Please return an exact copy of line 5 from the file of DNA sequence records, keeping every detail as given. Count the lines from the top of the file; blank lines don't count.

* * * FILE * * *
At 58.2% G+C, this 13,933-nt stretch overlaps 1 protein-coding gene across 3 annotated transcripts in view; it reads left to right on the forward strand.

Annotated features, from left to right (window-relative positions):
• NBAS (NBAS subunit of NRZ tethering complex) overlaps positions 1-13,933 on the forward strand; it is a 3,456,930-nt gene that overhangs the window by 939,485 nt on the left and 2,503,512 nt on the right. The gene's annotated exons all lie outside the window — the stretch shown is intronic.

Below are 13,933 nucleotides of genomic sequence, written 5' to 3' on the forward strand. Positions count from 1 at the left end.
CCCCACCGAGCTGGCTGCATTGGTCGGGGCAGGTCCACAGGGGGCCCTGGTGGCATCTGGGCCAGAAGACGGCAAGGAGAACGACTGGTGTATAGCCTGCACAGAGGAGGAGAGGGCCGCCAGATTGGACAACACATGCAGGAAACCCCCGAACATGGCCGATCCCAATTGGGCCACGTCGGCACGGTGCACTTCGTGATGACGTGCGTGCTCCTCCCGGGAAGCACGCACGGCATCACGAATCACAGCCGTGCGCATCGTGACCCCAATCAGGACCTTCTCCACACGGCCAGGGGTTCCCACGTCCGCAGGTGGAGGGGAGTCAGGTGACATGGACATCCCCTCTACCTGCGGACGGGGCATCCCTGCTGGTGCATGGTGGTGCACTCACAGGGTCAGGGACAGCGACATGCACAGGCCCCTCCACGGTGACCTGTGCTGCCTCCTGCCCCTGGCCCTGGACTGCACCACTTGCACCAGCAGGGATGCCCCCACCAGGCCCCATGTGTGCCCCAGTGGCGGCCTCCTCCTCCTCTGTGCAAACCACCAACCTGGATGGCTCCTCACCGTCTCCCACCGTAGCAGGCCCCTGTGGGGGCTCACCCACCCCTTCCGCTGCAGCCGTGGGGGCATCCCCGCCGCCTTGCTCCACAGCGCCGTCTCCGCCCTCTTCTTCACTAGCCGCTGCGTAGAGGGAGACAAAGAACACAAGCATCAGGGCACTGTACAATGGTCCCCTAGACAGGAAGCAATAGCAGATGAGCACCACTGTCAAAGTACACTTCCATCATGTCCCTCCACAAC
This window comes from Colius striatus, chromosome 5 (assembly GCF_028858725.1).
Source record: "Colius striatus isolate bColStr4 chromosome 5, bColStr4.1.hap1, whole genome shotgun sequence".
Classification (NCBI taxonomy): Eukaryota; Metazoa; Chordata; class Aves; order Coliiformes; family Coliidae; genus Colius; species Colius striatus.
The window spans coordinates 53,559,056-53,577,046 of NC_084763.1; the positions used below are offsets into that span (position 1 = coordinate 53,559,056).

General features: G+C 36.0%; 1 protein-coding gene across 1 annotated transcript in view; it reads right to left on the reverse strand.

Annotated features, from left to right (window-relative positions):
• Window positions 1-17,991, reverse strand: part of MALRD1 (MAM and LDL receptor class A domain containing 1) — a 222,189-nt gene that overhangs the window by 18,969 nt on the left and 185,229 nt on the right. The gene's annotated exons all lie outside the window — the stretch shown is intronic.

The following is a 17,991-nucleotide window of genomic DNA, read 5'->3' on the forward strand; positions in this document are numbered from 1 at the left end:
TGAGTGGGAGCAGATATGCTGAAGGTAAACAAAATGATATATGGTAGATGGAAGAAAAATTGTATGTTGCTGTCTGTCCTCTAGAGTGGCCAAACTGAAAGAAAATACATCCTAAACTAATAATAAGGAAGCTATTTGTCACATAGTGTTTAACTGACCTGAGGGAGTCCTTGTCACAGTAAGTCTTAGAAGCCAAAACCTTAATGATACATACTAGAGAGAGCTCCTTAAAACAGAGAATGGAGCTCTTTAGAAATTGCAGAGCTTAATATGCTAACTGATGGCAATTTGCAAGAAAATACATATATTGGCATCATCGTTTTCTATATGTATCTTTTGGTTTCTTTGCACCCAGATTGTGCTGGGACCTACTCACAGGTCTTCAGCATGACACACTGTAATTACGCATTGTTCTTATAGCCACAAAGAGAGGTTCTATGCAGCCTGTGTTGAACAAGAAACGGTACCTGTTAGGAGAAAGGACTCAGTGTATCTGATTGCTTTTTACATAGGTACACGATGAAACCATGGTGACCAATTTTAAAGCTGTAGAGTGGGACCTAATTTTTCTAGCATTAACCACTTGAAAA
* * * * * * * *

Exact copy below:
CCCCACCGAGCTGGCTGCATTGGTCGGGGCAGGTCCACAGGGGGCCCTGGTGGCATCTGGGCCAGAAGACGGCAAGGAGAACGACTGGTGTATAGCCTGCACAGAGGAGGAGAGGGCCGCCAGATTGGACAACACATGCAGGAAACCCCCGAACATGGCCGATCCCAATTGGGCCACGTCGGCACGGTGCACTTCGTGATGACGTGCGTGCTCCTCCCGGGAAGCACGCACGGCATCACGAATCACAGCCGTGCGCATCGTGACCCCAATCAGGACCTTCTCCACACGGCCAGGGGTTCCCACGTCCGCAGGTGGAGGGGAGTCAGGTGACATGGACATCCCCTCTACCTGCGGACGGGGCATCCCTGCTGGTGCATGGTGGTGCACTCACAGGGTCAGGGACAGCGACATGCACAGGCCCCTCCACGGTGACCTGTGCTGCCTCCTGCCCCTGGCCCTGGACTGCACCACTTGCACCAGCAGGGATGCCCCCACCAGGCCCCATGTGTGCCCCAGTGGCGGCCTCCTCCTCCTCTGTGCAAACCACCAACCTGGATGGCTCCTCACCGTCTCCCACCGTAGCAGGCCCCTGTGGGGGCTCACCCACCCCTTCCGCTGCAGCCGTGGGGGCATCCCCGCCGCCTTGCTCCACAGCGCCGTCTCCGCCCTCTTCTTCACTAGCCGCTGCGTAGAGGGAGACAAAGAACACAAGCATCAGGGCACTGTACAATGGTCCCCTAGACAGGAAGCAATAGCAGATGAGCACCACTGTCAAAGTACACTTCCATCATGTCCCTCCACAAC